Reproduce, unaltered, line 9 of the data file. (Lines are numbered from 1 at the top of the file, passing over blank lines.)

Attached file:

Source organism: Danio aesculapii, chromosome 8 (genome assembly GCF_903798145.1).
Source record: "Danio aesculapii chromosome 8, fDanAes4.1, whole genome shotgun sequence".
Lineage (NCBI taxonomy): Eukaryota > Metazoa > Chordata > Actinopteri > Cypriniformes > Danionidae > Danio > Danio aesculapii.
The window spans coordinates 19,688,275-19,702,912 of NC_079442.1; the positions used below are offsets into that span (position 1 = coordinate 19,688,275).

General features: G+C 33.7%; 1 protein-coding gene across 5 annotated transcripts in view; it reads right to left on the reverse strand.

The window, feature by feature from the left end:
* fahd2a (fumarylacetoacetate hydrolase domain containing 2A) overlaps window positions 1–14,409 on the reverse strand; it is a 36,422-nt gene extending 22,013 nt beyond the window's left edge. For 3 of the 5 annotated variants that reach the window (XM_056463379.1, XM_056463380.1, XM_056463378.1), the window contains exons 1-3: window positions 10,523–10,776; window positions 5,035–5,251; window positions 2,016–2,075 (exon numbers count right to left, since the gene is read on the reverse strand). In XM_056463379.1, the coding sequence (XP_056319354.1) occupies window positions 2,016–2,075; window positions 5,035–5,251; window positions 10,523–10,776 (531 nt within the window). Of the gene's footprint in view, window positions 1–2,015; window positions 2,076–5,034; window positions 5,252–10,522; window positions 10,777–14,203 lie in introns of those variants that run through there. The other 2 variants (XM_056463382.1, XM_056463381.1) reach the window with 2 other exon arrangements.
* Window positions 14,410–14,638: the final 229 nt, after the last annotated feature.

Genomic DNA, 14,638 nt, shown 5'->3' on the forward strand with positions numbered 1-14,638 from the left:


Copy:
Genomic DNA, 14,638 nt, shown 5'->3' on the forward strand with positions numbered 1-14,638 from the left: